I’m a big believer that those of us in education have contributed at least partially to the malady of writer’s block that befalls our students from time to time. As they have moved through the educational system, we’ve taught them that the writing process is very linear, very neat and tidy.
Students are often taught that they need to come up with a topic (or use one provided), figure out what they have to say about it through pre-writing, write a draft, turn it in to the instructor, get feedback, “fix it” per the instructors editing marks/comments, and turn in the final draft a few days later. Many students don’t really understand the difference between editing and revision. They are shocked to discover that it’s okay, heck sometimes it’s even desirable to sit down to write with no idea what you are going to write, that it’s valid for your whole goal to be to discover what that is through the process of actually writing. It’s okay for your final draft to be drastically different in content, organization, etc. from the rough draft.
The draft doesn’t have to be perfect. Nor is the job of “drafting” done once you have a rough draft. There may be gaps. You may have to go back to the invention stage and gather more ideas, more possibilities. Your instructor may ask that you get rid of two pages of content that don’t really belong before the final draft. You may need to completely change your slant or even your topic. This does not necessarily speak to your ability as a writer or as a student. It doesn’t mean you’ve suddenly “forgotten” how to write because you are now being asked to do these things if you never have been before. It also doesn’t mean you won’t make it through a particular class or assignment if you find yourself struggling.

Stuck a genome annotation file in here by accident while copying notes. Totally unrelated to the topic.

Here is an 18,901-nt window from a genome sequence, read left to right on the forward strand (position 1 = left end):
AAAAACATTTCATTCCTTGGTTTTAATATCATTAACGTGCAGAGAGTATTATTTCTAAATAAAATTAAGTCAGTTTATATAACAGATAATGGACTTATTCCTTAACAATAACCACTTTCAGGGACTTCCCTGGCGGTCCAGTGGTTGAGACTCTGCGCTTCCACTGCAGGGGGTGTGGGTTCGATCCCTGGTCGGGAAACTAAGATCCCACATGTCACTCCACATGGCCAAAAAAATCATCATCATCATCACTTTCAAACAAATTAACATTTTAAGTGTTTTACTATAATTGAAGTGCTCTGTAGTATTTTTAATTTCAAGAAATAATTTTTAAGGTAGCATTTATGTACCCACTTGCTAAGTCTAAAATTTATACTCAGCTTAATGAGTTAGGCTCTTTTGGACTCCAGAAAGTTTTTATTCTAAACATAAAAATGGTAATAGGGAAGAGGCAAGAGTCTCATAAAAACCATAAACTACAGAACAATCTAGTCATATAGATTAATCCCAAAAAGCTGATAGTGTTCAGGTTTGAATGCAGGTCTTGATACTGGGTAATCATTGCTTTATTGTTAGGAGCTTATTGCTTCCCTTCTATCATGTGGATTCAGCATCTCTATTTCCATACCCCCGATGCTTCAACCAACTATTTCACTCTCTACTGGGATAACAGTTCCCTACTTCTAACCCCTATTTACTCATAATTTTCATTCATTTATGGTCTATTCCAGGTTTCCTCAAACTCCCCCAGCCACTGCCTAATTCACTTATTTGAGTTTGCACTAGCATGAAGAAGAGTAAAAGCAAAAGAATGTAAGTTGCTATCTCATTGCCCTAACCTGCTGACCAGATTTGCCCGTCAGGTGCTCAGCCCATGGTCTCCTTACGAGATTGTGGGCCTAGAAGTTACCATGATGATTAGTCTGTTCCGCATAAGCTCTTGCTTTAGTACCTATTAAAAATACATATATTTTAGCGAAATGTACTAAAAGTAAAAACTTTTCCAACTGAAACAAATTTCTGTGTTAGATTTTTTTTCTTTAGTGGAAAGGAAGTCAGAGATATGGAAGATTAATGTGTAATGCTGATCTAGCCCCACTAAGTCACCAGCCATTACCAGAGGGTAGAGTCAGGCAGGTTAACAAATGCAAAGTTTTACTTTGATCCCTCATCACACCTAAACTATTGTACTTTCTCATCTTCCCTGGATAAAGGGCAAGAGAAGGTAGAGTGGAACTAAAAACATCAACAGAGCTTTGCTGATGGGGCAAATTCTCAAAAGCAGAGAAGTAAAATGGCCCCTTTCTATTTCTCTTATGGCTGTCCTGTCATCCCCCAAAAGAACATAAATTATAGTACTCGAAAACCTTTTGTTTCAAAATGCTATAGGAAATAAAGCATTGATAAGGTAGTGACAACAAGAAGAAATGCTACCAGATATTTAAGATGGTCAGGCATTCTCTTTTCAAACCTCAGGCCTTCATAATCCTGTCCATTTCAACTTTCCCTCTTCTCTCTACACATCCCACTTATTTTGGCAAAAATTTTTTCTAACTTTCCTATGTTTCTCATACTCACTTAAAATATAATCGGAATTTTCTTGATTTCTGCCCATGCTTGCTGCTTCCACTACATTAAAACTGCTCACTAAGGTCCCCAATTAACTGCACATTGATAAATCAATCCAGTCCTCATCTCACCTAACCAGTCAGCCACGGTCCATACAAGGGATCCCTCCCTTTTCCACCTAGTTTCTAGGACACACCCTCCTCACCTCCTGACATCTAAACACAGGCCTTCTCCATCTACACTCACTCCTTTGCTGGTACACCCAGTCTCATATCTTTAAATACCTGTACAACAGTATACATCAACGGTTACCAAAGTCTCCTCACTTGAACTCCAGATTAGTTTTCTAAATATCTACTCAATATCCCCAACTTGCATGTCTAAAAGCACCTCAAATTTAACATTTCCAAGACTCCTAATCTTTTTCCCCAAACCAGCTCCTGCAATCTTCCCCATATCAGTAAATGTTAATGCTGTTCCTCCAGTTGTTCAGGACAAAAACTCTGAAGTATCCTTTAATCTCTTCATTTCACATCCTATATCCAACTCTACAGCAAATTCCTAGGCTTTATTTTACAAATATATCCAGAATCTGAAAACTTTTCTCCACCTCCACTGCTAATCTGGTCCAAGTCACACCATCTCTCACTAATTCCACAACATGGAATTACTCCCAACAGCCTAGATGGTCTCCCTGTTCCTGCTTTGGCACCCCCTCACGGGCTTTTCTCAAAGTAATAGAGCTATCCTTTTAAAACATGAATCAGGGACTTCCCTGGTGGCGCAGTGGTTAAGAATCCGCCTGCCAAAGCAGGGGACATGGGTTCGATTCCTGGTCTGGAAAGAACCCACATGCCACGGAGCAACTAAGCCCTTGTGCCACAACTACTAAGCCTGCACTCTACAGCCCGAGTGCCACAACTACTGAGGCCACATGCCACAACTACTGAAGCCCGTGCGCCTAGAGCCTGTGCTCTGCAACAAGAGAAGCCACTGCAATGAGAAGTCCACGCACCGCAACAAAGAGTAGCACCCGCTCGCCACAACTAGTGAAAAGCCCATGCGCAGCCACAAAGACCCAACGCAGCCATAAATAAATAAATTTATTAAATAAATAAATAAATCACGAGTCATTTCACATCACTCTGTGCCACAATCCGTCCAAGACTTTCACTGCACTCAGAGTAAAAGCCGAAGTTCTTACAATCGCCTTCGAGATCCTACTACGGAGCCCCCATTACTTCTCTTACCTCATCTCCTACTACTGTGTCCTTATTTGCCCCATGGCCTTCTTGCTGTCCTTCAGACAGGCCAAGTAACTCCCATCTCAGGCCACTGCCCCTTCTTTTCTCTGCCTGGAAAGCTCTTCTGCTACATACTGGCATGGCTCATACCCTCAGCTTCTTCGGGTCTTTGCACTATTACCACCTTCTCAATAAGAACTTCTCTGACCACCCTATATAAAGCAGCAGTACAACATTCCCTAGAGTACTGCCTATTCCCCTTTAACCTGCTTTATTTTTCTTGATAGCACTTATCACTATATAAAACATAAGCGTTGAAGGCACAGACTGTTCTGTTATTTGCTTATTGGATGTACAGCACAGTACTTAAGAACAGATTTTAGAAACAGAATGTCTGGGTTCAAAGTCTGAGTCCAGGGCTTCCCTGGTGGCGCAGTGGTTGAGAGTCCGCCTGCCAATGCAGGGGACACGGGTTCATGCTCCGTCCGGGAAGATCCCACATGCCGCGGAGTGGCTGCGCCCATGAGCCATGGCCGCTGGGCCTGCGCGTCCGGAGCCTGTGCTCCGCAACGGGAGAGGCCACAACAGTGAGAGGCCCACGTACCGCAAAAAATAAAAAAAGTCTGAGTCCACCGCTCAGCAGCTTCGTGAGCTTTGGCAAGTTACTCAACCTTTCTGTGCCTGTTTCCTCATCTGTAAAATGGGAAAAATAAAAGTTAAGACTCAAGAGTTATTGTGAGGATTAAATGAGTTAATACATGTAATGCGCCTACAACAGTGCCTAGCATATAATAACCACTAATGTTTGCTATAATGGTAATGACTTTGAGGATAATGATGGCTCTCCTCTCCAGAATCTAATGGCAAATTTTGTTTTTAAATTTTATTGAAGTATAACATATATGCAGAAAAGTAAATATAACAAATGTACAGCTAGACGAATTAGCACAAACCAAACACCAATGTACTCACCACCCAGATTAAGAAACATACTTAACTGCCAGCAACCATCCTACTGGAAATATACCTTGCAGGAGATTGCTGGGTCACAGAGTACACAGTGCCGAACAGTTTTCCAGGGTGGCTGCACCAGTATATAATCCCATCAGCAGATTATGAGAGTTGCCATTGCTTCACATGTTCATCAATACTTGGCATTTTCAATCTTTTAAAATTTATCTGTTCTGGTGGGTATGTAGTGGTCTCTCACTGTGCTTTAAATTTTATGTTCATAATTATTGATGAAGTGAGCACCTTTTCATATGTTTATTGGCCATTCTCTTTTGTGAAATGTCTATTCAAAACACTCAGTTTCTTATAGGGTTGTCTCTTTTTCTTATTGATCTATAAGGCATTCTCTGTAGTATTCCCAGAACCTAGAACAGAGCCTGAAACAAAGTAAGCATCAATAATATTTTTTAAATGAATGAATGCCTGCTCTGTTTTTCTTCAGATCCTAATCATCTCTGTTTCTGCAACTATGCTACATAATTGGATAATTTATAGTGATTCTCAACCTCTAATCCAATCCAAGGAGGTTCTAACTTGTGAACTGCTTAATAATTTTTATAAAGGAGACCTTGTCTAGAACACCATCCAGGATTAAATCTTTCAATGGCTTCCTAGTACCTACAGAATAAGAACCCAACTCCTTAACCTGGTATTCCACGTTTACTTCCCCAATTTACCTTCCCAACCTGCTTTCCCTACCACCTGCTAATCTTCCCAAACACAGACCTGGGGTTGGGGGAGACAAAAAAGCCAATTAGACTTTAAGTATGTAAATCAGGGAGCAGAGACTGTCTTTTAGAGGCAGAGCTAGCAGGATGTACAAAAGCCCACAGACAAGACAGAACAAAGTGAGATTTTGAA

Students study habits also often contribute to them contracting a nasty case of writer’s block. Many students severely underestimate the time needed to compose an essay or research paper for a college class. This is especially true in classes where they have extended writing assignments but writing isn’t being taught. They are used to writing teachers breaking a longer assignment down into shorter ones (ex. You have a separate deadline for your topic choice, your outline, and then a rough and final draft.) and don’t have a good idea of how to estimate do this themselves or estimate how much time to allot when they try. Other students are great at procrastinating and wait until the last minute to start an assignment, especially if writing isn’t something they are too fond of. In either case, students are often left trying to edit and revise a draft while still creating it. This is usually highly stressful and very unproductive. Why? Because you are asking one part of your brain to be creative and another one to sensor it. At. The. Same. Time. It’s not pretty.